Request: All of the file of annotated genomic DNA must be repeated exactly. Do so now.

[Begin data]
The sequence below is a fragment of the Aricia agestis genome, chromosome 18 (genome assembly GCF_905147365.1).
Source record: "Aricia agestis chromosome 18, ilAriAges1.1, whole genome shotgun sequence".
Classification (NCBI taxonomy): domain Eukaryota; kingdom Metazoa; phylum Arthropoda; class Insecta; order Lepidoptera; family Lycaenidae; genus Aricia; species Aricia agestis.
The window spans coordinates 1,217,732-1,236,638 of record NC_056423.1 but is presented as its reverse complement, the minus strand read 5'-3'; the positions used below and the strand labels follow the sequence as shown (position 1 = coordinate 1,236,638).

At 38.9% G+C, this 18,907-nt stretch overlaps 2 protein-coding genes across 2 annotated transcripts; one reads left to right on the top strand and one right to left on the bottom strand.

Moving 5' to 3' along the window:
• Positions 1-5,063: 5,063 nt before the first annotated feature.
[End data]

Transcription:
The sequence below is a fragment of the Aricia agestis genome, chromosome 18 (genome assembly GCF_905147365.1).
Source record: "Aricia agestis chromosome 18, ilAriAges1.1, whole genome shotgun sequence".
Classification (NCBI taxonomy): domain Eukaryota; kingdom Metazoa; phylum Arthropoda; class Insecta; order Lepidoptera; family Lycaenidae; genus Aricia; species Aricia agestis.
The window spans coordinates 1,217,732-1,236,638 of record NC_056423.1 but is presented as its reverse complement, the minus strand read 5'-3'; the positions used below and the strand labels follow the sequence as shown (position 1 = coordinate 1,236,638).

At 38.9% G+C, this 18,907-nt stretch overlaps 2 protein-coding genes across 2 annotated transcripts; one reads left to right on the top strand and one right to left on the bottom strand.

Moving 5' to 3' along the window:
• Positions 1-5,063: 5,063 nt before the first annotated feature.